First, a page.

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The importance of prevention

The importance of prevention

For many, the whole fall season can feel like a blur. With kids back in school, holidays just up ahead, and sports season in full swing, many families can find themselves burning the candle at both ends. Too often this can lead to an illness such as a cold or the flu. However, with proper knowledge, avoiding triggers, and taking some preventative measures, you can keep the season illness-free and healthy as ever. Here’s how:

Allergies Can Still Occur

With outdoors activities still in full swing, be mindful that trees, plants, and weeds that can lead to allergy symptoms. Depending on location, ragweed can be one of the most common. With outdoor sports, such as soccer or football, cut grass can lead to eye irritations, especially when an allergy is present. For some, it can be a daily issue. If you notice that your allergies are worse in the morning or around fresh-cut grass, you might want to get tested.

Don’t Let Headaches Ruin Your Day

Stay Hydrated

Now that your kids are back in school, you’ll want to make sure they are aware of how much water they should be drinking daily. Dehydration is one of the top causes of headaches, but eight glasses a day can help prevent this. Remind your kids to drink with meals, and refill their water bottles when needed. If their urine is clear or light-colored, they are adequately hydrated — any darker, and they should drink more water.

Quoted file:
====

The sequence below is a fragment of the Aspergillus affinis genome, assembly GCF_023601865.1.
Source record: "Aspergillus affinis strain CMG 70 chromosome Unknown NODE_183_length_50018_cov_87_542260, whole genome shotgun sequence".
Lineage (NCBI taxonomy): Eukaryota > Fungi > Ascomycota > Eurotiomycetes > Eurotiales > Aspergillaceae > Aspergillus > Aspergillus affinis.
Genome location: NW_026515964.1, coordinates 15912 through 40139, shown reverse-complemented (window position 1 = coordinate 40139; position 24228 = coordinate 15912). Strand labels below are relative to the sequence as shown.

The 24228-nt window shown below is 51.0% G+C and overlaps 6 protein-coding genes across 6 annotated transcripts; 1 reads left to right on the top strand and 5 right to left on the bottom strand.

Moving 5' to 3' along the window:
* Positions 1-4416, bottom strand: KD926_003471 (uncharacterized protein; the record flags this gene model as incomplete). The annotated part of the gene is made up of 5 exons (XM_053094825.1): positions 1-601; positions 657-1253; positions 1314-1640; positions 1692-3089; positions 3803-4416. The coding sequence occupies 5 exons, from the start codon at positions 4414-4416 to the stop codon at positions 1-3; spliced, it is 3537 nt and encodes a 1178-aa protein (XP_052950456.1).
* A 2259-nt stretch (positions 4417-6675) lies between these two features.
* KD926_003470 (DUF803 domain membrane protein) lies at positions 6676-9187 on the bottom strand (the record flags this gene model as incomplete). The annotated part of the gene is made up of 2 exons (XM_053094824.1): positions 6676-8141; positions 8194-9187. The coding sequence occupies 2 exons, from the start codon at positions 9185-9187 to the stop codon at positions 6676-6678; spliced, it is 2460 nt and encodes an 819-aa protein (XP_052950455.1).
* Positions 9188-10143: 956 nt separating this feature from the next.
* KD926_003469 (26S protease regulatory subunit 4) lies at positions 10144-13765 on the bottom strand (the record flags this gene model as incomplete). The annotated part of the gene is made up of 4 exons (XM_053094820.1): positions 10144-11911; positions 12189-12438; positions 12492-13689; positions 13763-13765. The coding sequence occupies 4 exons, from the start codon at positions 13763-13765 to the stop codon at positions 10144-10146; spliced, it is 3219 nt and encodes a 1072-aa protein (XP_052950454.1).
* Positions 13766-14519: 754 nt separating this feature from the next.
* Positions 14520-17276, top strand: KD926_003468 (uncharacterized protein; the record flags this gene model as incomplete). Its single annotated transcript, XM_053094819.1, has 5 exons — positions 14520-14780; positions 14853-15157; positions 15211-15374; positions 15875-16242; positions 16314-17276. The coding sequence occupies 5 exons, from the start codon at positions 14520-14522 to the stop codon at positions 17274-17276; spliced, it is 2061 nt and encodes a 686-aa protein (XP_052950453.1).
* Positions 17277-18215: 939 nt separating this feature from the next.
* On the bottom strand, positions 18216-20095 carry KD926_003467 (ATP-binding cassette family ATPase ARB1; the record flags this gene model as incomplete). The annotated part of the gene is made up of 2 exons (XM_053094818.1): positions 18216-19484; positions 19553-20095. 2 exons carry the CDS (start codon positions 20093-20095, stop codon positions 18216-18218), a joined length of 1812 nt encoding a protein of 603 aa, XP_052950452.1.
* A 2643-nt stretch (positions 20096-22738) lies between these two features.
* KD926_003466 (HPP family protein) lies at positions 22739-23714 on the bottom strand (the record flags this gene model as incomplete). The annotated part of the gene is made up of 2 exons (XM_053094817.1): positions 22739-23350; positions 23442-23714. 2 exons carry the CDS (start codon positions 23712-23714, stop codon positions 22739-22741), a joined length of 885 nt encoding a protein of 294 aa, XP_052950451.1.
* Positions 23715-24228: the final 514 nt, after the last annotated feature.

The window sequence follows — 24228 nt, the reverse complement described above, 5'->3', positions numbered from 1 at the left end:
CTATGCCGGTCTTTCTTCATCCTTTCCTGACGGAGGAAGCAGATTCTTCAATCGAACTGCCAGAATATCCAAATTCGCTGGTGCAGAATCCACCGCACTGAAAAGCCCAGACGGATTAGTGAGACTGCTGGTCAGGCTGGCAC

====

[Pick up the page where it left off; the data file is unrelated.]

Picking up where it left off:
For others, headaches can come from strenuous activity. Though temperatures are lowering, fall sports can still lead to excessive sweating, which increases your need for more fluids. To keep hydrated all season long:

  • Drink about 16 ounces about two hours before an activity begins
  • Drink every 15-20 minutes during your activity or sport
  • Drink another 16-24 ounces after the game or workout is complete

Just remember that we should be having a big glass of water eight times a day, or more if needed. This will help avoid headaches, keep away muscles cramps.

Teaching Kids About Germ Prevention

Flu, cold, and RSV season are all in full gear, making handwashing a critical step in germ prevention. When a handwashing station isn’t available, hand sanitizer should be used. Though most know to wash their hands after using the bathroom, hands must be cleaned before eating, or before touching your eyes, nose, or mouth.

The Proper Way to Wash Your Hands

A quick wash and scrub under the sink won’t do the trick. Teaching your kids the importance of mindfully washing their hands could lower their chance of illness.

  • First, wet the hands with clean, running water.
  • Then lather your hands (remember to get the back), between the fingers, and under the nails. Scrubbing should occur for at least 20 seconds.
  • The easiest way to make sure your child is scrubbing for the right amount of time is to teach them to hum the “Happy Birthday” song from beginning to end, twice.
  • Finally, rinse and dry thoroughly.
  • If the bathroom has a door, remind them to use a dry paper towel to turn the handle or knob.

Watch for Hidden Germs

Unfortunately, there will always be one or two sick kids in school, and the best way to keep your kid from catching what they have is to teach them preventive measures.

Germs can be airborne and spread, so if another student is coughing or sneezing, make sure your child knows not to share anything such as toys, towels, or food with them.